Select Committees work in both Houses of Parliament. They check and report on areas ranging from the work of government departments to economic affairs. The results of these inquiries are public and many require a response from the government.
Differences between the two Houses
House of Commons Select Committees are largely concerned with examining the work of government departments. Committees in the House of Lords concentrate on four main areas: Europe, science, economics, and the UK constitution.
Commons Select Committees
There is a Commons Select Committee shadowing each government department, examining three aspects: spending, policies and administration.
These departmental committees have a minimum of 11 members, who decide upon the line of inquiry and then gather written and oral evidence. Findings are reported to the Commons, printed, and published on the Parliament website. The government then usually has 60 days to reply to the committee's recommendations.
Some Select Committees have a role that crosses departmental boundaries such as the Public Accounts or Environmental Audit Committees. Depending on the issue under consideration they can look at any or all of the government departments.
Other Commons Committees are involved in a range of on-going investigations, like administration of the House itself or allegations about the conduct of individual MPs.
Following the adoption by the House of recommendations from the Reform of the House of Commons Committee:
the majority of Select Committee Chairs are now elected by their fellow MPs. This applies to departmental committees and the Environmental Audit, Political and Constitutional Reform, Procedure, Public Administration and Public Accounts committees. For example my West Sussex colleague and Chichester MP, Andrew Tyrie, became the first MP to be elected by other MPs to chair the influential Treasury select committee.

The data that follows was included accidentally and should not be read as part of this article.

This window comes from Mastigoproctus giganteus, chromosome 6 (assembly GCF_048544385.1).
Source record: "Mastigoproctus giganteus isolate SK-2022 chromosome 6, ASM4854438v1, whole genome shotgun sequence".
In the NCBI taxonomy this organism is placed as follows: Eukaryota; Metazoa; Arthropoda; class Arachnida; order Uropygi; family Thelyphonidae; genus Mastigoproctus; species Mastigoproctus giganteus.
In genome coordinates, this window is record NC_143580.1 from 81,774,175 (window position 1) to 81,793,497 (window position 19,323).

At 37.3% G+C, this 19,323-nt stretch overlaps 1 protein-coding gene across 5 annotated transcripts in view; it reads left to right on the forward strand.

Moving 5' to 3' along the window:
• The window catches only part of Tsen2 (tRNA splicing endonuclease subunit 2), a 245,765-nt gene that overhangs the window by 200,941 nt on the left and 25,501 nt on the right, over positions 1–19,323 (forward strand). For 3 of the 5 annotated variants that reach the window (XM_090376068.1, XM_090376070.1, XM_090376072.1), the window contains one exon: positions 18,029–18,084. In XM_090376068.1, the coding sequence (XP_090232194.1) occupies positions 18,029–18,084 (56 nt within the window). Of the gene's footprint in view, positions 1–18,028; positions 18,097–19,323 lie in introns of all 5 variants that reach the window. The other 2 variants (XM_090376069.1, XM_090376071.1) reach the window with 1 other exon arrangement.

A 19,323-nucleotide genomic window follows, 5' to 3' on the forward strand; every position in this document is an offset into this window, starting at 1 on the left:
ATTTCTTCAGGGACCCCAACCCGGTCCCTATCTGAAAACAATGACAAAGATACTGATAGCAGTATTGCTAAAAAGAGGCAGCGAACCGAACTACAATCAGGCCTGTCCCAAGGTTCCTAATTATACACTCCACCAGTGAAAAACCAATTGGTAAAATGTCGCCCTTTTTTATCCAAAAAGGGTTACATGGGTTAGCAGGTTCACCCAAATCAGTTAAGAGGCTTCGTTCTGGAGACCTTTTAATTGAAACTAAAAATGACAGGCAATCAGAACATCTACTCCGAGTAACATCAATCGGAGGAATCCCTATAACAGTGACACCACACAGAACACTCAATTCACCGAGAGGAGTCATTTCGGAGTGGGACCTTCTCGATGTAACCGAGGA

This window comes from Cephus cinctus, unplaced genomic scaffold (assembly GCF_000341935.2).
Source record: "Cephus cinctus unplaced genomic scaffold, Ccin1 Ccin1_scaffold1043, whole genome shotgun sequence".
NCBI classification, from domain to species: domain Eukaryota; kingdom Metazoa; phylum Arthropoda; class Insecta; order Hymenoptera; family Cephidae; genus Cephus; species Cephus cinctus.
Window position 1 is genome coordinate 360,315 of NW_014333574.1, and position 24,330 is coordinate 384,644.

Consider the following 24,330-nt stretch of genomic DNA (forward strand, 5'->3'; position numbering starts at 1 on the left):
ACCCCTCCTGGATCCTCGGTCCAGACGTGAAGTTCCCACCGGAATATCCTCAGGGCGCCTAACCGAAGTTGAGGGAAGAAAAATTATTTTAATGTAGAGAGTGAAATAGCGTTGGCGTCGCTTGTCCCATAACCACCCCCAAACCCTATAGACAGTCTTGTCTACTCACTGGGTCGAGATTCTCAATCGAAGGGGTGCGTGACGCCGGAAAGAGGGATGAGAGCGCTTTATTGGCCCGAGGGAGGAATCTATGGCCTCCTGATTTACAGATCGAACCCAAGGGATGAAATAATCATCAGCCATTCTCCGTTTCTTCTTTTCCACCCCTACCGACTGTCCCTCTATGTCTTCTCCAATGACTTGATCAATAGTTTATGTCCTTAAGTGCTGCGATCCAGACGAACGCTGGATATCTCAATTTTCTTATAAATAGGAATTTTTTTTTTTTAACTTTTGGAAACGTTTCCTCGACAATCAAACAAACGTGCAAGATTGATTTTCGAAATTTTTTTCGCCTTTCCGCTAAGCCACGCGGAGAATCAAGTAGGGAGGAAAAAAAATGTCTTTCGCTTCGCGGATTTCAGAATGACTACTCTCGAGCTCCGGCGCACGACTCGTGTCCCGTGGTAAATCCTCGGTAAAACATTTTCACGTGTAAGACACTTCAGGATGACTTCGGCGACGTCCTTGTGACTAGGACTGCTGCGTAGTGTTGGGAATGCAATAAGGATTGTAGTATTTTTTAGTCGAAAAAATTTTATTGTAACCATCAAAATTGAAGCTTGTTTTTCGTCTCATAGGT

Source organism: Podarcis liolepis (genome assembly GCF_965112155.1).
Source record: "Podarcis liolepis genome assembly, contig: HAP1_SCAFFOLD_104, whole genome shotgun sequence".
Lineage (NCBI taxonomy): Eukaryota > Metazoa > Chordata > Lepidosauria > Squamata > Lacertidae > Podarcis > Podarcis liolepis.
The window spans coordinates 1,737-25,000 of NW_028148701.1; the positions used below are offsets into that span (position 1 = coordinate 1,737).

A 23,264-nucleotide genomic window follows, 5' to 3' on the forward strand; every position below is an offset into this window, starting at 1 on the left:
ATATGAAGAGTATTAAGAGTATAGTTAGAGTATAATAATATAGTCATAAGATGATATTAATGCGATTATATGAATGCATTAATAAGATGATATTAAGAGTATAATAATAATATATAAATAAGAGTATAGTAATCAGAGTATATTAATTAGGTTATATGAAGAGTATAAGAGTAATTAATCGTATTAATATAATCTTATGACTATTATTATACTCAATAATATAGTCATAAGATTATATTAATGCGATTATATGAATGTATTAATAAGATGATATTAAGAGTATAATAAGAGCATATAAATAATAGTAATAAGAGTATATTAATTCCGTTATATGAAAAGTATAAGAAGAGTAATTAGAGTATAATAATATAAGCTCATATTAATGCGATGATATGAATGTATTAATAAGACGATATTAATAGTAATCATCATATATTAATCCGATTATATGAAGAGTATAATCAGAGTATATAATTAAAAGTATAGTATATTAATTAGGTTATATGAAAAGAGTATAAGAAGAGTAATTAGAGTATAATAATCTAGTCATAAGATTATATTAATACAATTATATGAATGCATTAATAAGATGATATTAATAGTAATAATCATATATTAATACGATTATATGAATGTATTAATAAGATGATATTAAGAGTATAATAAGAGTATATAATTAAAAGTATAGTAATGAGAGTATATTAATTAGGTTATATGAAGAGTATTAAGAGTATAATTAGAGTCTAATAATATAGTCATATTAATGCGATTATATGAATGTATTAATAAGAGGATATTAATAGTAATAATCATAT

a Backbench Business Committee has been established with the ability to schedule business in the Commons Chamber and in Westminster Hall on days, or parts of days, set aside for non-government business.
Lords Select Committees
Lords Select Committees do not shadow the work of government departments. Their investigations look into specialist subjects, taking advantage of the Lords' expertise and the greater amount of time (compared to MPs) available to them to examine issues.
There are currently five major Lords Select Committees:
- the European Union Committee
- the Science and Technology Committee
- the Communications Committee
- the Constitution Committee
- the Economic Affairs Committee
These five committees are re-appointed at the beginning of a new session. Each one runs inquiries and reports on issues within their specific areas. Occasionally, other committees are set up to look at issues outside of the five main groups.
Public Bill Committees (Standing Committees)
In the House of Commons, public bill committees (known as standing committees before 2006) consider Bills – proposed Acts of Parliament. The House of Lords does not have such committees, as Bills are usually considered by the House as a whole.
When a Bill has received its Second Reading in the House of Commons, it reaches its committee stage. The Bill is then usually sent to a public bill committee for consideration. However, some bills are considered not by a public bill committee but by a Committee of the Whole House; in this case, amendments are proposed and discussed by the entire House of Commons. This applies to some key clauses of Finance Bills, which are proposed by the Chancellor every year in March/April, and to some bills of constitutional significance such as the 1998/99 House of Lords Reform Bill.
The job of public bill committees is to debate and consider amendments to a Bill. The committee considers each Bill clause by clause, and may amend it (the House then considers the bill as amended at the Bill's Report Stage). Under the post-2006 House of Commons procedure, public bill committees may take a limited amount of evidence (akin to a select committee) on certain bills committed to them from outside experts and special interest groups.
The composition of the committee is roughly proportional to that of the House itself. As the overall purpose of a Bill has been set by its Second Reading in the House, amendments at the committee stage may not make drastic changes. The amended bill will then usually repeat this scrutiny exercise in the House of Lords although some bills can start there and finish in the Commons before receiving Royal Assent.